Epiville, a learning tool developed specifically for Principles of Epidemiology (P6400), is a set of interactive web-based exercises created by faculty in the Department of Epidemiology and produced by the Center for New Media Teaching and Learning at Columbia University. The primary goal of Epiville is to provide an enhanced web-based learning environment so that students can most efficiently master the main principles of the course. Separate modules serve as weekly homework assignments. In these exercises, you will assume the role of an intern at the Department of Health in the fictional city of Epiville where you will investigate a series of emerging public health problems. As you begin your investigation, you will gather relevant data including TV and radio reports, information materials from the Epiville Department of Health, and interviews with local residents. You will then use the information you have collected to address key analytic and theoretical questions. Each week's assignment is intended to complement material from course lectures, reading assignments and seminar discussions by simulating the hands-on experience of applying epidemiologic methods.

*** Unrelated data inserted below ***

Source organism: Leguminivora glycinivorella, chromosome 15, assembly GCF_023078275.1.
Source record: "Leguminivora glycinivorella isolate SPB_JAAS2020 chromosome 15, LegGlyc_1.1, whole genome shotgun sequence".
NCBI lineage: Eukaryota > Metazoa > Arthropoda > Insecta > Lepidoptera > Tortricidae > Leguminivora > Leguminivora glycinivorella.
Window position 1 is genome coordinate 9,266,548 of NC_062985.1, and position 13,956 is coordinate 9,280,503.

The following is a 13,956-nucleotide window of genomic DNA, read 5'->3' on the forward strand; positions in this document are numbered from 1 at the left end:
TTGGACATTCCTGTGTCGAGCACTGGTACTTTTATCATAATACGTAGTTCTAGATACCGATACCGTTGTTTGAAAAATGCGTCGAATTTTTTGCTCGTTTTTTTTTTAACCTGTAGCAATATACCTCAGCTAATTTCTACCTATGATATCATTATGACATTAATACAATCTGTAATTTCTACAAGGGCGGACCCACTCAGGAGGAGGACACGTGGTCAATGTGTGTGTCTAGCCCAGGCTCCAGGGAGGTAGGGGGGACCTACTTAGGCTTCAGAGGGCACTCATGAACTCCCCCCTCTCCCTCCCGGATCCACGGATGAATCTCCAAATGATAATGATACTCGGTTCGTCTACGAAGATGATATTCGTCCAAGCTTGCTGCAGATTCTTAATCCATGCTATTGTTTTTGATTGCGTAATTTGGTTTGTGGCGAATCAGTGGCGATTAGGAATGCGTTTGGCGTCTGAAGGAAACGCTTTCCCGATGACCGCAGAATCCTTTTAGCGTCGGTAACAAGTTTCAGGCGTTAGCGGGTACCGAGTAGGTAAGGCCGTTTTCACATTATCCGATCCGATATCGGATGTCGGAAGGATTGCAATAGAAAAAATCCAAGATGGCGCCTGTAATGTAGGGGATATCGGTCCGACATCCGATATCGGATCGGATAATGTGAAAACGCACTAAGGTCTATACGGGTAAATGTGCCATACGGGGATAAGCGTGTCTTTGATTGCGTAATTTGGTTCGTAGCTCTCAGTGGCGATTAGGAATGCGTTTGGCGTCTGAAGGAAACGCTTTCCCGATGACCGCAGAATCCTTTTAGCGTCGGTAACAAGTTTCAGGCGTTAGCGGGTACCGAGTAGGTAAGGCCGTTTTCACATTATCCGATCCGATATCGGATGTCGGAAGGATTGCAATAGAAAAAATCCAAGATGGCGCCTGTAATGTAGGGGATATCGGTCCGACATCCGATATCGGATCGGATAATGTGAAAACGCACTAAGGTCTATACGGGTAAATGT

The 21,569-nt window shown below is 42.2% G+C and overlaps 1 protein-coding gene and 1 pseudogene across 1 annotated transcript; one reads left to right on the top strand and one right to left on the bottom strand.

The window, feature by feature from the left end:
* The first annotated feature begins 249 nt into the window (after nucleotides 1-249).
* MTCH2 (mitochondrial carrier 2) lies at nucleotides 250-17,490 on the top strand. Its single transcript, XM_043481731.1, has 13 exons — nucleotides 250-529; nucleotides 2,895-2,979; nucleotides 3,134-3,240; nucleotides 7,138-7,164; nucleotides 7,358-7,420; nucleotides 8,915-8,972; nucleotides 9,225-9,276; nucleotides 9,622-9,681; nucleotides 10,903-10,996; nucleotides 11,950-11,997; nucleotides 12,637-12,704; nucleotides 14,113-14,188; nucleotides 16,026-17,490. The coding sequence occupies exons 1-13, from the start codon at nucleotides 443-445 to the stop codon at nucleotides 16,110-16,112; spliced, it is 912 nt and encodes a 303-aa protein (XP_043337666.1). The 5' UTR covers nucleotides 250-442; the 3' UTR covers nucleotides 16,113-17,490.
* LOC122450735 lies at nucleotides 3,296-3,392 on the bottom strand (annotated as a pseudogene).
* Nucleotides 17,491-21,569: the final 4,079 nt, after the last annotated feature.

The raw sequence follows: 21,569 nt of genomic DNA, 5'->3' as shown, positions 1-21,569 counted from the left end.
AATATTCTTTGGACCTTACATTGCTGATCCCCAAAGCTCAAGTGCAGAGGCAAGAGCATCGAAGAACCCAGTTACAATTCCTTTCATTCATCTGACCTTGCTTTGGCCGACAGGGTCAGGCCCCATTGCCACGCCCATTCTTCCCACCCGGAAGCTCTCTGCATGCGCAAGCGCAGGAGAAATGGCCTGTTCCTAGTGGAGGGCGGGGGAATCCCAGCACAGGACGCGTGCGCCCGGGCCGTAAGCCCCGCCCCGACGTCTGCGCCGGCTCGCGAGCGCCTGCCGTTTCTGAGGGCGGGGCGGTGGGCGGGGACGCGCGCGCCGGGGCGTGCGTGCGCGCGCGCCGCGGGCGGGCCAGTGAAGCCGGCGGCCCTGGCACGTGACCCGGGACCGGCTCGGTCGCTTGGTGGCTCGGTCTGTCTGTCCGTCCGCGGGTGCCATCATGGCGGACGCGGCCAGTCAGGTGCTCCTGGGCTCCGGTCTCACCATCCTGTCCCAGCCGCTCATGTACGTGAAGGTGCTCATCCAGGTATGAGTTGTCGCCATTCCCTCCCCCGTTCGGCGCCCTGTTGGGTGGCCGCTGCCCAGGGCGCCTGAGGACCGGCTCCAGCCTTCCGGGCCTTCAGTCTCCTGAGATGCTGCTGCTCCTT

We believe that the tools employed in Epiville-- instantaneous answers to multiple-choice questions, use of interactive maps and visuals, and open-ended questions for discussion in seminar meetings --will contribute to improving your capacity to collect and analyze epidemiologic data and, ultimately, to your ability to carry out independent work in the field.
The project currently consists of ten modules. The first module introduces you to epidemiological thinking and evaluation of cause and effect. The following two modules on infectious disease epidemiology focus on an investigation of an epidemic of SARS. The next four exercises demonstrate how various other study designs can be used to search for the cause of an outbreak of a mysterious new disease, Susser Syndrome. Exercises on bias and confounding show how these threats to the validity of epidemologic research were tackled in a real-life study. The final module introduces the concepts of screening and prevention.
Finally, please begin each week's homework by reviewing the learning objectives for the assigned exercise and then following all steps to complete the assignment.